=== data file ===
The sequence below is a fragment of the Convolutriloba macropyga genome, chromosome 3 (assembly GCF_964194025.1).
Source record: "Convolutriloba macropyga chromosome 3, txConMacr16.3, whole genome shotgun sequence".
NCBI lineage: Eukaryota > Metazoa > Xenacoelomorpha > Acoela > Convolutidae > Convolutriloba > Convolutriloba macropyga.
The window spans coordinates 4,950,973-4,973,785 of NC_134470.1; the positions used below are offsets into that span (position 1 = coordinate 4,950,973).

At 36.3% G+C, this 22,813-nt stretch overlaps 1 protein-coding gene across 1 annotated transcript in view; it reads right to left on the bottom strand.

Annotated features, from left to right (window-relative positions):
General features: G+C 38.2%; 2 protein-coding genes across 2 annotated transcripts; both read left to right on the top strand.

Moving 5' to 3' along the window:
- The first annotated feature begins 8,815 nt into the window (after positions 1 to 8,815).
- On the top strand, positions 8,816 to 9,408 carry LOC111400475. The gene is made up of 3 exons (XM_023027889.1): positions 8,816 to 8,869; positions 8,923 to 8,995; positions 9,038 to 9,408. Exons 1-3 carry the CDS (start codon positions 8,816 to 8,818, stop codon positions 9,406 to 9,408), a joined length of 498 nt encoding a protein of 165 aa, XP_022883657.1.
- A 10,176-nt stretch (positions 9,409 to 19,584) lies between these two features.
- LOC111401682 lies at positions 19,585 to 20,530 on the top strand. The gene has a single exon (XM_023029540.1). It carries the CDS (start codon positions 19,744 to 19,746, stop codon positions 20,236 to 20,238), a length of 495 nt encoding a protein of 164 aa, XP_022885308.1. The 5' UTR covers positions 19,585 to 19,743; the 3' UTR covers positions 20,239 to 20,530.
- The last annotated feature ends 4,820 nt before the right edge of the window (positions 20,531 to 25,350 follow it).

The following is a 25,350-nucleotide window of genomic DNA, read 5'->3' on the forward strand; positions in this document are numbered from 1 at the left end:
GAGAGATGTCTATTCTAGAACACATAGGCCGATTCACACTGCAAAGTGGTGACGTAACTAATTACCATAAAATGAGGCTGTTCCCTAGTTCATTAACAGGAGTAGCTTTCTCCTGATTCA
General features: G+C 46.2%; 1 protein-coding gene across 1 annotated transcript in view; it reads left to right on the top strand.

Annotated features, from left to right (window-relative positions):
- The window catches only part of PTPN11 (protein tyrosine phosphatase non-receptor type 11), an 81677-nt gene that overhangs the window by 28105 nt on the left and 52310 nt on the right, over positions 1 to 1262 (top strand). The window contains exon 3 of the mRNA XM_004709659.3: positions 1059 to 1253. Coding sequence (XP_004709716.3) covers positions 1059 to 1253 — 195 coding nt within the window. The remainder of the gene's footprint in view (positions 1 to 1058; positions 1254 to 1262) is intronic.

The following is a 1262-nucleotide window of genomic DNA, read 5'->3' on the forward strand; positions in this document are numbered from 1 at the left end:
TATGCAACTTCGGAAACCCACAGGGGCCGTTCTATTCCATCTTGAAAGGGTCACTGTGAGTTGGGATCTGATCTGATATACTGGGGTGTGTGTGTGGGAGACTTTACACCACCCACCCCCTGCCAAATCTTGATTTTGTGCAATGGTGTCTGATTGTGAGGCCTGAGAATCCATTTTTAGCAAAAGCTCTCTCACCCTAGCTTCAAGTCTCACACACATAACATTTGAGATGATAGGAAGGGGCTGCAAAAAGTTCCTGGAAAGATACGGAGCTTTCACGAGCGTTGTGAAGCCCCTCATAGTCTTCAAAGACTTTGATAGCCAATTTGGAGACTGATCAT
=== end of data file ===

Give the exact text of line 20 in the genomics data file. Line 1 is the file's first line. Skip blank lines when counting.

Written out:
TATGCAACTTCGGAAACCCACAGGGGCCGTTCTATTCCATCTTGAAAGGGTCACTGTGAGTTGGGATCTGATCTGATATACTGGGGTGTGTGTGTGGGAGACTTTACACCACCCACCCCCTGCCAAATCTTGATTTTGTGCAATGGTGTCTGATTGTGAGGCCTGAGAATCCATTTTTAGCAAAAGCTCTCTCACCCTAGCTTCAAGTCTCACACACATAACATTTGAGATGATAGGAAGGGGCTGCAAAAAGTTCCTGGAAAGATACGGAGCTTTCACGAGCGTTGTGAAGCCCCTCATAGTCTTCAAAGACTTTGATAGCCAATTTGGAGACTGATCAT